Down on the Farm

June 18, 2015

June 18, 2015

Hello everybody out there in farm country. This radio commentary is brought to you by Monsanto, and John Deere. They are all friends, supporters, and allies of a healthy farm economy and prosperous rural America. Thank you.

And now for today’s commentary—

I am just back from the farm, but before I talk about that, I must say I am shocked that the House Democrats, by a wide margin, buried President Obama’s priority piece of legislation – Trade Promotion Authority. The part of the bill that they killed was the part that provides retraining for laborers that might lose their jobs because of foreign competition. You would expect liberals to be in support, but they knew that by defeating the training part of the bill – TPA would be dead. At least for now.

Farm organizations, Republican Members of Congress, and President Obama are scrambling to find a way to save the bill. Trade is a big deal for American agriculture. Stay tuned.

Now – down on the farm. How ironic is this? We keep reading about drought in California. They are trying to ration water. Everyone is fighting to get their share. Water is no problem in Illinois or most of the Midwest. Part of my farm land is on Spoon River – a river made famous by poet Edgar Lee Masters and his book “Spoon River Anthology.” While I was on the farm, it rained every day. The river kept rising. Higher and higher. I couldn’t help but think about the Johnny Cash song, where Papa says, “how high is the water Momma?” She said, “it’s two feet high and rising.” The song goes on and crops are all under water. They are all destroyed.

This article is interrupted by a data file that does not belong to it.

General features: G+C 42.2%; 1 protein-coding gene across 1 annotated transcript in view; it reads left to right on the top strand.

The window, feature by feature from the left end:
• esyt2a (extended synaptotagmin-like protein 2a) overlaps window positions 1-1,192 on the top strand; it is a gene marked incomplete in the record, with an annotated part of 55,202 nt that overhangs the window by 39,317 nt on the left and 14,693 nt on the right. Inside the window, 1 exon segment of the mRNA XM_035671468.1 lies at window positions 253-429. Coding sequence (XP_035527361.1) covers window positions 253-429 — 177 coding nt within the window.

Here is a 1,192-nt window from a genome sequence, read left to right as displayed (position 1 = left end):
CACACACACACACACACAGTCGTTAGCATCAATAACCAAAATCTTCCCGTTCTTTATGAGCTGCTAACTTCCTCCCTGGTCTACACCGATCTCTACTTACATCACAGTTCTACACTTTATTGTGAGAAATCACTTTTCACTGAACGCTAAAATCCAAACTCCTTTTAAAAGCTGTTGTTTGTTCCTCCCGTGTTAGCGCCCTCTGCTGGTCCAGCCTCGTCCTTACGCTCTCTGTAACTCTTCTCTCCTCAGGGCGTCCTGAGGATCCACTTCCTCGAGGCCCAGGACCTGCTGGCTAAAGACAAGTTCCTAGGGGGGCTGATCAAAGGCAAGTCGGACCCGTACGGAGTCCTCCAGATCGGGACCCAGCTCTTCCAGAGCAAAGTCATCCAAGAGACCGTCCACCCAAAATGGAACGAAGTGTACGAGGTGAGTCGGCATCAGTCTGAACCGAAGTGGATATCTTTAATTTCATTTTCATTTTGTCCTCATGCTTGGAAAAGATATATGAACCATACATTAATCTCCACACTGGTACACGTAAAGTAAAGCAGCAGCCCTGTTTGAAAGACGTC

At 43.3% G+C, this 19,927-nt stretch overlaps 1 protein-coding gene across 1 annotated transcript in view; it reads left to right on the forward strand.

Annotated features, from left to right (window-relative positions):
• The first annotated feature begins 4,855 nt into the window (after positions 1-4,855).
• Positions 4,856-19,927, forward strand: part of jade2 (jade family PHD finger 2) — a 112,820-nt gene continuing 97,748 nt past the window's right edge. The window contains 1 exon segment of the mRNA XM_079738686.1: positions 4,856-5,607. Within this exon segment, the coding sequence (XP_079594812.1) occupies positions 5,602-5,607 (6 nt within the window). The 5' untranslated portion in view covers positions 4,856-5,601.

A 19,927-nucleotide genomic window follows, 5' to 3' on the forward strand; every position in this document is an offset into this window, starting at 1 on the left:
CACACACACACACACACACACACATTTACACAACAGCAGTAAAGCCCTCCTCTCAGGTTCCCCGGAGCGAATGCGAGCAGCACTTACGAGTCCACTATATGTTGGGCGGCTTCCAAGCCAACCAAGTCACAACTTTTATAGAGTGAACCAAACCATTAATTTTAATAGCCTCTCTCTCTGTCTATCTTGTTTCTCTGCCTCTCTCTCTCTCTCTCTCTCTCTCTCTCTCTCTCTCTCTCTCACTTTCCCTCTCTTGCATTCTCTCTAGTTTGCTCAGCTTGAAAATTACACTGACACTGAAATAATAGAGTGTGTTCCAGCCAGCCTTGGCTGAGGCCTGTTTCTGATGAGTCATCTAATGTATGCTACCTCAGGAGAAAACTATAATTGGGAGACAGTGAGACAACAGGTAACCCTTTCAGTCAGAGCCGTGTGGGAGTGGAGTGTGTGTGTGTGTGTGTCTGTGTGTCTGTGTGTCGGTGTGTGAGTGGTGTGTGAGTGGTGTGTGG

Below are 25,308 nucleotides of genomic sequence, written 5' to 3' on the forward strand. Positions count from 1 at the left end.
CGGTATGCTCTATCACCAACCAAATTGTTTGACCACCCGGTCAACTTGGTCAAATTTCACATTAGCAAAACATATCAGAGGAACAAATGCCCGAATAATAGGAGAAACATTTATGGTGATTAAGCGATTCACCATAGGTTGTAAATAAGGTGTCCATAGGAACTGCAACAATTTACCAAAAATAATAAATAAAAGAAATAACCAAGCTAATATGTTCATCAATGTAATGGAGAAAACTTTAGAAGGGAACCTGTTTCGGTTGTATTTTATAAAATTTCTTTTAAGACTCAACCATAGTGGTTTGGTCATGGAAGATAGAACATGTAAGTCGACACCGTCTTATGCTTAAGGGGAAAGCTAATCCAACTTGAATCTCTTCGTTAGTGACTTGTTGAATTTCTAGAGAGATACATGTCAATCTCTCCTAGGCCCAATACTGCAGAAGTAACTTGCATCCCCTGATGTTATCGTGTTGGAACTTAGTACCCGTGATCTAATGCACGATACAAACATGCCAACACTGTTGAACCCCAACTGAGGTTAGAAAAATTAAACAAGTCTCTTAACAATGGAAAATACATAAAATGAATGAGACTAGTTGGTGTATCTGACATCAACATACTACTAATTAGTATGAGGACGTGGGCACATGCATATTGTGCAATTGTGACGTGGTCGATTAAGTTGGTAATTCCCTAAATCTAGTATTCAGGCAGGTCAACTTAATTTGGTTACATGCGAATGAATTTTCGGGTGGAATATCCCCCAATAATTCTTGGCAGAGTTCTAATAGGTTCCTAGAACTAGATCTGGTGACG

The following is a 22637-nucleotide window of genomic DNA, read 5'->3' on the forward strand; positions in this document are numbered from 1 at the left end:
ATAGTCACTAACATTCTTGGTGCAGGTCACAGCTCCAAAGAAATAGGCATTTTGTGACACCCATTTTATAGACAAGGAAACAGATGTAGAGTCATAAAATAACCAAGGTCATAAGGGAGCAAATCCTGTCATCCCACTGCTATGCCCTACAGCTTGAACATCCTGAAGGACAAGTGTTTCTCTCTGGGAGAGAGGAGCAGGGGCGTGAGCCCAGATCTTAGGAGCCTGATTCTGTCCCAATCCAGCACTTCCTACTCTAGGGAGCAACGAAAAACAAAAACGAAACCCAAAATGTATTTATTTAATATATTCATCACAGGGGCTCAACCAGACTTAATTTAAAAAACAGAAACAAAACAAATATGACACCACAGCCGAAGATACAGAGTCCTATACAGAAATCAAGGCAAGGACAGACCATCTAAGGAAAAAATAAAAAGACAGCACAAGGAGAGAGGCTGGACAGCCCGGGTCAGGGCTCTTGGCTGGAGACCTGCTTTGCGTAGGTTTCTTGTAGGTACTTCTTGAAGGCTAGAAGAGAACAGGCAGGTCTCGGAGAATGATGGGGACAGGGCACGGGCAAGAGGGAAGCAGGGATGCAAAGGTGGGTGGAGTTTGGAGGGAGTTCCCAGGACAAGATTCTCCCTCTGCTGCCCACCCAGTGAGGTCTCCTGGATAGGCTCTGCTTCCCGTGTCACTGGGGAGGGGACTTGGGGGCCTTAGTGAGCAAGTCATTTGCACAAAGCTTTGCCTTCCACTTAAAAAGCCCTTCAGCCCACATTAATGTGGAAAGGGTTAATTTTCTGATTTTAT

Now, we are all hoping it won’t get as bad as that song describes. Farmers may still have a very good crop. They always say, “Rain makes grain.” The reality of farming is that it’s either too wet or too dry. Two years ago, Texas and Oklahoma were too dry and now they are very wet. 

Enough about the weather – while I was at the farm, we shipped a trailer load of market hogs (175 head). We truck to market a load about every week or two. I remember when each pig weighed an average of 230 lbs. Our pigs now are averaging near 300 lbs. each. Packers are happy to process big hogs because they need the meat. The pork industry is still recovering from porcine epidemic diarrhea disease that killed millions of babies last year.

If you want to face excitement, uncertainty, and unforeseen challenges, be a farmer or rancher.

If you would like to review my radio shows going back more than 20 years, just go on- line to Have a great weekend.

Until next week, I am John Block from Washington, D.C.